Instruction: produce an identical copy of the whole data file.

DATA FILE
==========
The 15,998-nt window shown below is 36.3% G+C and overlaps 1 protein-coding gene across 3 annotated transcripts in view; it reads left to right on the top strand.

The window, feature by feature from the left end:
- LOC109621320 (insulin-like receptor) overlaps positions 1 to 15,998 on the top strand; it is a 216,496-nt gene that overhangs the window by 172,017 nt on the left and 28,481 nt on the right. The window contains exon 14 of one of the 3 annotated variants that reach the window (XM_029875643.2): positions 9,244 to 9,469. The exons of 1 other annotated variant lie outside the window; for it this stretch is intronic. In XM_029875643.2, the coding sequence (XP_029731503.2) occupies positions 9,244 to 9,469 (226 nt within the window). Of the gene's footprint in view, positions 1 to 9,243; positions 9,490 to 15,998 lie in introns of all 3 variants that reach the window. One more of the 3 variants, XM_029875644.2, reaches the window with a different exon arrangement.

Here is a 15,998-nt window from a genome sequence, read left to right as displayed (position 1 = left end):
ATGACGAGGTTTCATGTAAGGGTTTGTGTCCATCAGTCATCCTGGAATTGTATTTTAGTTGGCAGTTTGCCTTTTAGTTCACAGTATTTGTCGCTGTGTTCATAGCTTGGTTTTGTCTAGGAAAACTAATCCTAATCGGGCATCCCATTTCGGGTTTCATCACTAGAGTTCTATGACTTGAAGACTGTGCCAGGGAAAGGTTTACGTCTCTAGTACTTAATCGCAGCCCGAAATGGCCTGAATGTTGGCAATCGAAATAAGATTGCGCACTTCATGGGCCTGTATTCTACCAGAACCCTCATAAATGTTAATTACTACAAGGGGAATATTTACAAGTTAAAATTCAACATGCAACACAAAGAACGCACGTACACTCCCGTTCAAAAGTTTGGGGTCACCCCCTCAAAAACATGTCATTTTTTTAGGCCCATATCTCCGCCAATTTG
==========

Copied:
The 15,998-nt window shown below is 36.3% G+C and overlaps 1 protein-coding gene across 3 annotated transcripts in view; it reads left to right on the top strand.

The window, feature by feature from the left end:
- LOC109621320 (insulin-like receptor) overlaps positions 1 to 15,998 on the top strand; it is a 216,496-nt gene that overhangs the window by 172,017 nt on the left and 28,481 nt on the right. The window contains exon 14 of one of the 3 annotated variants that reach the window (XM_029875643.2): positions 9,244 to 9,469. The exons of 1 other annotated variant lie outside the window; for it this stretch is intronic. In XM_029875643.2, the coding sequence (XP_029731503.2) occupies positions 9,244 to 9,469 (226 nt within the window). Of the gene's footprint in view, positions 1 to 9,243; positions 9,490 to 15,998 lie in introns of all 3 variants that reach the window. One more of the 3 variants, XM_029875644.2, reaches the window with a different exon arrangement.

Here is a 15,998-nt window from a genome sequence, read left to right as displayed (position 1 = left end):
ATGACGAGGTTTCATGTAAGGGTTTGTGTCCATCAGTCATCCTGGAATTGTATTTTAGTTGGCAGTTTGCCTTTTAGTTCACAGTATTTGTCGCTGTGTTCATAGCTTGGTTTTGTCTAGGAAAACTAATCCTAATCGGGCATCCCATTTCGGGTTTCATCACTAGAGTTCTATGACTTGAAGACTGTGCCAGGGAAAGGTTTACGTCTCTAGTACTTAATCGCAGCCCGAAATGGCCTGAATGTTGGCAATCGAAATAAGATTGCGCACTTCATGGGCCTGTATTCTACCAGAACCCTCATAAATGTTAATTACTACAAGGGGAATATTTACAAGTTAAAATTCAACATGCAACACAAAGAACGCACGTACACTCCCGTTCAAAAGTTTGGGGTCACCCCCTCAAAAACATGTCATTTTTTTAGGCCCATATCTCCGCCAATTTG